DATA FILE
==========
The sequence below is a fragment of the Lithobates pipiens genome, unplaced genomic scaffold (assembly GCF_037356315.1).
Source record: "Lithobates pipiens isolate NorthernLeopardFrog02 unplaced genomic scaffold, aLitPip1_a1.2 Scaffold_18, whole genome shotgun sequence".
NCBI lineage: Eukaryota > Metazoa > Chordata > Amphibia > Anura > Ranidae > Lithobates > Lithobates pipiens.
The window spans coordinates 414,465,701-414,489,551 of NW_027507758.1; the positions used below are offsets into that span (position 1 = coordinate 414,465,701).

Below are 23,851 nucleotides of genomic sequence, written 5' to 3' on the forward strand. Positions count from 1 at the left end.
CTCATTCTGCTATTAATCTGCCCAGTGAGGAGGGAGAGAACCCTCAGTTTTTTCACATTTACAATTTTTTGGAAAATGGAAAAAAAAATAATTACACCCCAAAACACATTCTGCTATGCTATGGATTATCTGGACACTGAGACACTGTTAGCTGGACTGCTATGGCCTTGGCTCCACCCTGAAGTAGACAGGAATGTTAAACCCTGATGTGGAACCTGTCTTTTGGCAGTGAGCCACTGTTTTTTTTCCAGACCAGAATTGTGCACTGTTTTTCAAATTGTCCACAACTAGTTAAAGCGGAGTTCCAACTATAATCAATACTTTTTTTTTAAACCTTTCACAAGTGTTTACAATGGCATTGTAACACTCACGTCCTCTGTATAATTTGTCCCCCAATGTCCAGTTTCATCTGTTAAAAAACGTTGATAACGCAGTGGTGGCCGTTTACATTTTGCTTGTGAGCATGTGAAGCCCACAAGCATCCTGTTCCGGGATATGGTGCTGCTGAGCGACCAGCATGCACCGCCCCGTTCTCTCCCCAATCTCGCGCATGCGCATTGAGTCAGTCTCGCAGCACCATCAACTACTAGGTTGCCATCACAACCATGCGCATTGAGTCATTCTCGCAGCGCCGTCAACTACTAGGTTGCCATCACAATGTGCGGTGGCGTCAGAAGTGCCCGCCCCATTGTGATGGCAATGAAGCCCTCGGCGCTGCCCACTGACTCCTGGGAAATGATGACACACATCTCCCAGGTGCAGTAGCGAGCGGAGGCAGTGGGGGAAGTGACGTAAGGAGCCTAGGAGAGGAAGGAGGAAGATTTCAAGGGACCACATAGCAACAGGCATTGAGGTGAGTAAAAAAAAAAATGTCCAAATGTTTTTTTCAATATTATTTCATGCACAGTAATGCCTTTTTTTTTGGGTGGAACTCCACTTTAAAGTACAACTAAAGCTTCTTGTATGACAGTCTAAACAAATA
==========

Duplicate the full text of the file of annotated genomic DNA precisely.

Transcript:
The sequence below is a fragment of the Lithobates pipiens genome, unplaced genomic scaffold (assembly GCF_037356315.1).
Source record: "Lithobates pipiens isolate NorthernLeopardFrog02 unplaced genomic scaffold, aLitPip1_a1.2 Scaffold_18, whole genome shotgun sequence".
NCBI lineage: Eukaryota > Metazoa > Chordata > Amphibia > Anura > Ranidae > Lithobates > Lithobates pipiens.
The window spans coordinates 414,465,701-414,489,551 of NW_027507758.1; the positions used below are offsets into that span (position 1 = coordinate 414,465,701).

Below are 23,851 nucleotides of genomic sequence, written 5' to 3' on the forward strand. Positions count from 1 at the left end.
CTCATTCTGCTATTAATCTGCCCAGTGAGGAGGGAGAGAACCCTCAGTTTTTTCACATTTACAATTTTTTGGAAAATGGAAAAAAAAATAATTACACCCCAAAACACATTCTGCTATGCTATGGATTATCTGGACACTGAGACACTGTTAGCTGGACTGCTATGGCCTTGGCTCCACCCTGAAGTAGACAGGAATGTTAAACCCTGATGTGGAACCTGTCTTTTGGCAGTGAGCCACTGTTTTTTTTCCAGACCAGAATTGTGCACTGTTTTTCAAATTGTCCACAACTAGTTAAAGCGGAGTTCCAACTATAATCAATACTTTTTTTTTAAACCTTTCACAAGTGTTTACAATGGCATTGTAACACTCACGTCCTCTGTATAATTTGTCCCCCAATGTCCAGTTTCATCTGTTAAAAAACGTTGATAACGCAGTGGTGGCCGTTTACATTTTGCTTGTGAGCATGTGAAGCCCACAAGCATCCTGTTCCGGGATATGGTGCTGCTGAGCGACCAGCATGCACCGCCCCGTTCTCTCCCCAATCTCGCGCATGCGCATTGAGTCAGTCTCGCAGCACCATCAACTACTAGGTTGCCATCACAACCATGCGCATTGAGTCATTCTCGCAGCGCCGTCAACTACTAGGTTGCCATCACAATGTGCGGTGGCGTCAGAAGTGCCCGCCCCATTGTGATGGCAATGAAGCCCTCGGCGCTGCCCACTGACTCCTGGGAAATGATGACACACATCTCCCAGGTGCAGTAGCGAGCGGAGGCAGTGGGGGAAGTGACGTAAGGAGCCTAGGAGAGGAAGGAGGAAGATTTCAAGGGACCACATAGCAACAGGCATTGAGGTGAGTAAAAAAAAAAATGTCCAAATGTTTTTTTCAATATTATTTCATGCACAGTAATGCCTTTTTTTTTGGGTGGAACTCCACTTTAAAGTACAACTAAAGCTTCTTGTATGACAGTCTAAACAAATA